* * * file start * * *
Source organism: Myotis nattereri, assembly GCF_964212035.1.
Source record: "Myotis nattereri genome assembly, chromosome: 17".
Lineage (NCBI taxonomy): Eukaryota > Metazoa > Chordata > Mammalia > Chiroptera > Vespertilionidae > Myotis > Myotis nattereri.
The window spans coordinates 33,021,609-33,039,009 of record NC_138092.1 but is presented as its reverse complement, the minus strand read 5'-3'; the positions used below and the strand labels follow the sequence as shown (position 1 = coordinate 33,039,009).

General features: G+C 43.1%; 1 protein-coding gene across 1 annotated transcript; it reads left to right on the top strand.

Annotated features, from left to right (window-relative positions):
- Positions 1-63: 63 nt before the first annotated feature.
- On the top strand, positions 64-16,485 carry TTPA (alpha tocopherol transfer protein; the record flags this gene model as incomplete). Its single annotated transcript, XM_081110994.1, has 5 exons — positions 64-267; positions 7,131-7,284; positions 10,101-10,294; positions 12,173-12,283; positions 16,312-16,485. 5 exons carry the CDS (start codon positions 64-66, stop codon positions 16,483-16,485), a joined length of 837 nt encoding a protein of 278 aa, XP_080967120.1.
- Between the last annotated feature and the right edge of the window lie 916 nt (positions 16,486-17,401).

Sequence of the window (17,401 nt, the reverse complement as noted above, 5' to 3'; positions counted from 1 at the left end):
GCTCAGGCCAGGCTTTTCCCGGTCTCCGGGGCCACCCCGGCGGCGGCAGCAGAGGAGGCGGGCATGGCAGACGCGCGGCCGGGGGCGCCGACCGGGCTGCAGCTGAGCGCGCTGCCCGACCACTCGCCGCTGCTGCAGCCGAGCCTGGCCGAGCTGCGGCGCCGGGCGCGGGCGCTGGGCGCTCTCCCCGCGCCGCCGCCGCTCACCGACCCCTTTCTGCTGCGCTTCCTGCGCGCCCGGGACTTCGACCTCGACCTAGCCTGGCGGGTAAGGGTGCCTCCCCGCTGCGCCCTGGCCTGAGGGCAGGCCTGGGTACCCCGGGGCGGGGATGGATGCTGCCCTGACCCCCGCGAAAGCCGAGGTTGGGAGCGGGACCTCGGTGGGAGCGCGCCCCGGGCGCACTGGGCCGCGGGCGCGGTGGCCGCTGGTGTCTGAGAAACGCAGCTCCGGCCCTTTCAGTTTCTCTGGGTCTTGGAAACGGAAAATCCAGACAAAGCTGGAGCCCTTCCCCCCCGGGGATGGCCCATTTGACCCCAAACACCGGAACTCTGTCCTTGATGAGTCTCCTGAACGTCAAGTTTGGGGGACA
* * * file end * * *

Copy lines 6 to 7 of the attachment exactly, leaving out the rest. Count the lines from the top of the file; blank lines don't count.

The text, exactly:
Annotated features, from left to right (window-relative positions):
- Positions 1-63: 63 nt before the first annotated feature.